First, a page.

This page is a text version of the History of Portage la Praire and Surrounding District. You can get a PDF copy of the book on our full version page. The PDF copy is an exact page by page representation of the original book. This text version has been reformated for the web and contains text recognition mistakes. These mistakes do not appear in the full version. The full version also includes each image in the original book.

Page Index of A History of Portage la Praire

Previous - Page 358 or Next - Page 360

William Donnelly's great-grandson, Dr. Kenneth R. Donnelly, M.D. graduated from the University of British Columbia in 1955, and has a position tn the Medical School there at this time.

J ames Donnelly was the first inspector of roads and bridges for the Rural Council. Two sons, Andrew and William, became success­ ful farmers at High Bluff and Pine Creek respectively.

Among the newcomers in 1872 were: Thomas Wark, William and James Moggey, and Rev. Nelson Brown (who supplemented his income by farming). They were followed in 1873 by James Oliver Fraser, Thomas Smith, Richard Meabry, J as. Threadkill and George Tidsbury with son, Robert.

George Lytle and sons, W. C., George Henry and Percy came in 1876, as did Charles Cuthbert whose son, Sterling, was manager of the Portage Fair for many years.

George and John Setter, and James Parker added to the population of the settlement in 1877.

In 1878, we see the names of Edward Cook, John Dezell and Rev. Hugh McKellar; followed by John Evans in 1880 and Jos. Bowes in 1890.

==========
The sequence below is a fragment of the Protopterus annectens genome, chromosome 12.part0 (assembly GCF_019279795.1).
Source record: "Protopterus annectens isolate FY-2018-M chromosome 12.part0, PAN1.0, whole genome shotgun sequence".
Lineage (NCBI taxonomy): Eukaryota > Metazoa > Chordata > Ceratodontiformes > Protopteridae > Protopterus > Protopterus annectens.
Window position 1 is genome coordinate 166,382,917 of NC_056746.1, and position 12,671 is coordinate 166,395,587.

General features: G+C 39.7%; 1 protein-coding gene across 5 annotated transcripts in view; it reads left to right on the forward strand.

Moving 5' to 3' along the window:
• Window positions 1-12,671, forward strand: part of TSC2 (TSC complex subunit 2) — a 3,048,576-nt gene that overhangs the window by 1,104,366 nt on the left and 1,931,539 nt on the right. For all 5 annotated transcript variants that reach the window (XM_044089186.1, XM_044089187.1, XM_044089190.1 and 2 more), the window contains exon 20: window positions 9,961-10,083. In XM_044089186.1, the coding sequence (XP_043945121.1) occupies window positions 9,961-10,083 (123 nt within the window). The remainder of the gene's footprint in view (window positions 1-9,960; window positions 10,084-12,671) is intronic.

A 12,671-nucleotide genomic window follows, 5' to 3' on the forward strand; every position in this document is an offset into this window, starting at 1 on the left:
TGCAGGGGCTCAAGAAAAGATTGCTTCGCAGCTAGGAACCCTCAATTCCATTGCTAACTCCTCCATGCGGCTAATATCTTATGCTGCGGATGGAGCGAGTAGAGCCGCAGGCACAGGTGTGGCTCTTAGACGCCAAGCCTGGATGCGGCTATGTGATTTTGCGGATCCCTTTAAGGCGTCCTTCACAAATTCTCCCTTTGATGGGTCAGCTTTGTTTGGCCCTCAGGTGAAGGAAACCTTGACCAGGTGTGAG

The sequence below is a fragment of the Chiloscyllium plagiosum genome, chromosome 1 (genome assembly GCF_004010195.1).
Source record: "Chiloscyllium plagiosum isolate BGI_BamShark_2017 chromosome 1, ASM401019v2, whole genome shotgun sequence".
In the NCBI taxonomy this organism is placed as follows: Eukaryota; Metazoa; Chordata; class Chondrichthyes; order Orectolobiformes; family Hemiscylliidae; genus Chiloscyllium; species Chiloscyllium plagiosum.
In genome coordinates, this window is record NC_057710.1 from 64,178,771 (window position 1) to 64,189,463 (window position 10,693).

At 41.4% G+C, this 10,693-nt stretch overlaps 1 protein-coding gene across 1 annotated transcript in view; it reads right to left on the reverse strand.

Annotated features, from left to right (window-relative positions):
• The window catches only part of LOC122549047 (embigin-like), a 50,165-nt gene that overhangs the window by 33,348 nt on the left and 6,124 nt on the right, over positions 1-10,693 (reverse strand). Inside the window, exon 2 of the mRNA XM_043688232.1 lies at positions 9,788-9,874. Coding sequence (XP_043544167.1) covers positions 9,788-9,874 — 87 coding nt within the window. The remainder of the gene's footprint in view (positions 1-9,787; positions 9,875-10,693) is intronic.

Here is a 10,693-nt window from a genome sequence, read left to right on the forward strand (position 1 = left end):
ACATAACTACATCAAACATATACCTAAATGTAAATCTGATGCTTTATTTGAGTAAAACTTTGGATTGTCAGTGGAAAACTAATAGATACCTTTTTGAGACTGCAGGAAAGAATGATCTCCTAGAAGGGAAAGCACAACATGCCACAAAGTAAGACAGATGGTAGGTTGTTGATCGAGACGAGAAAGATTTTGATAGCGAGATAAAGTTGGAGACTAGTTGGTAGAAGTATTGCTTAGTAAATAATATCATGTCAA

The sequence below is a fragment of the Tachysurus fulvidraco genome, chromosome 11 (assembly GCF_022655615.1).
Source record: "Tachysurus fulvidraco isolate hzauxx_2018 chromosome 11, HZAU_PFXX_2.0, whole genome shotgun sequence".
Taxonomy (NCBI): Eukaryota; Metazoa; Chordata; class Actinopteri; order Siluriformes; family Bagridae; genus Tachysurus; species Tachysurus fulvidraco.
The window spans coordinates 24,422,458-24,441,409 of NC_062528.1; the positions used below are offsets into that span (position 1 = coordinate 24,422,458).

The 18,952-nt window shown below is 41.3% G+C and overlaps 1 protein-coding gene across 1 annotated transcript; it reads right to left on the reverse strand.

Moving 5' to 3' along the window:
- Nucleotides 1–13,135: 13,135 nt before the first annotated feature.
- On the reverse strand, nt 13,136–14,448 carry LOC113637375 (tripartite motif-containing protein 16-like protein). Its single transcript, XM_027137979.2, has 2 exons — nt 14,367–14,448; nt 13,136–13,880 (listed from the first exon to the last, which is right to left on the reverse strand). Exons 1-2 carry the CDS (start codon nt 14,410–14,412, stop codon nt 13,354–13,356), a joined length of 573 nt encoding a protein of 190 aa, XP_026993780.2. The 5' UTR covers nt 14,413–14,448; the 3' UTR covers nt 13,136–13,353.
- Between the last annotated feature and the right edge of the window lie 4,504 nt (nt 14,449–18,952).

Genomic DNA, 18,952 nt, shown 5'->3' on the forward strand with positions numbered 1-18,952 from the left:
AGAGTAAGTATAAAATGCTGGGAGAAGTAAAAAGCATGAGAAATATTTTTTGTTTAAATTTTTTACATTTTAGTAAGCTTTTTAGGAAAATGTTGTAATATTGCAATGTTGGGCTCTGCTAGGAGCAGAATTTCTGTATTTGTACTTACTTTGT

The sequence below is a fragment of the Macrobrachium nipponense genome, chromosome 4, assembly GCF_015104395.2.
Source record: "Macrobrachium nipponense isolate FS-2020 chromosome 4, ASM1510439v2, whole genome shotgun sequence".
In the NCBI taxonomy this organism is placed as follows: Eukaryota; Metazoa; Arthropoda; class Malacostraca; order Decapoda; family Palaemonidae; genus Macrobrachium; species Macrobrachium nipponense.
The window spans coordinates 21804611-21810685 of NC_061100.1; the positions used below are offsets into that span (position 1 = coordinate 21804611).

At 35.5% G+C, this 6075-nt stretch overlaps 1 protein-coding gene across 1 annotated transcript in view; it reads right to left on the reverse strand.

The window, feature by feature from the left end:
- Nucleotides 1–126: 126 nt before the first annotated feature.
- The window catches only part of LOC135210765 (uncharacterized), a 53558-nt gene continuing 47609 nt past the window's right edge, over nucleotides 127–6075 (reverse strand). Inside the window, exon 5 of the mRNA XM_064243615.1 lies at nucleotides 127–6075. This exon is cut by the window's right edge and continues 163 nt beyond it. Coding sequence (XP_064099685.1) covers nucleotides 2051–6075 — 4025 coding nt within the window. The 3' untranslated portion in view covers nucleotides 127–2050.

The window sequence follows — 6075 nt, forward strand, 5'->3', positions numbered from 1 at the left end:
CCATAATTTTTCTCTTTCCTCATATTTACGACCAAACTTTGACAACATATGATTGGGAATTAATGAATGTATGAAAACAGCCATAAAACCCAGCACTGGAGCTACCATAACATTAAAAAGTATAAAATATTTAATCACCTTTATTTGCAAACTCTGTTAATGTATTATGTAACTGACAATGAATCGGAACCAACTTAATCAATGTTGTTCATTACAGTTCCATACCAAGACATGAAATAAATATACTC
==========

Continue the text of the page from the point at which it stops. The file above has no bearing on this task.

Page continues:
The date of arrival of John Kennedy and John Albert Lee is uncertain but it is thought to have been between the two latter dates. Another note of interest might be injected here by telling you that Mr. Lee helped to lay the first plank sidewalk in Winnipeg before travelling west to High Bluff.

Mr. and Mrs. Thomas Prout must have been very early settlers, as records mention them as being residents there when High Bluff was called the "Nairn District".


"Place-Names of Manitoba" - published for the Geographic Board of Canada, has Oakville listed thusly: "C.N.R. station, 11-5-1 (1888-89); Kawende is the P.O. name."

Turning to "Kawende" we see: "P.O., 11-4-1 (1900); earlier Oakville, P.O.; from the Chippewa Indian 'kawiri' meaning "no"; Oakville is the C.N.R. station name here."

A little confusing isn't it? And why the name 'Kawende' was used when it meant nothing more than "no" is a good question!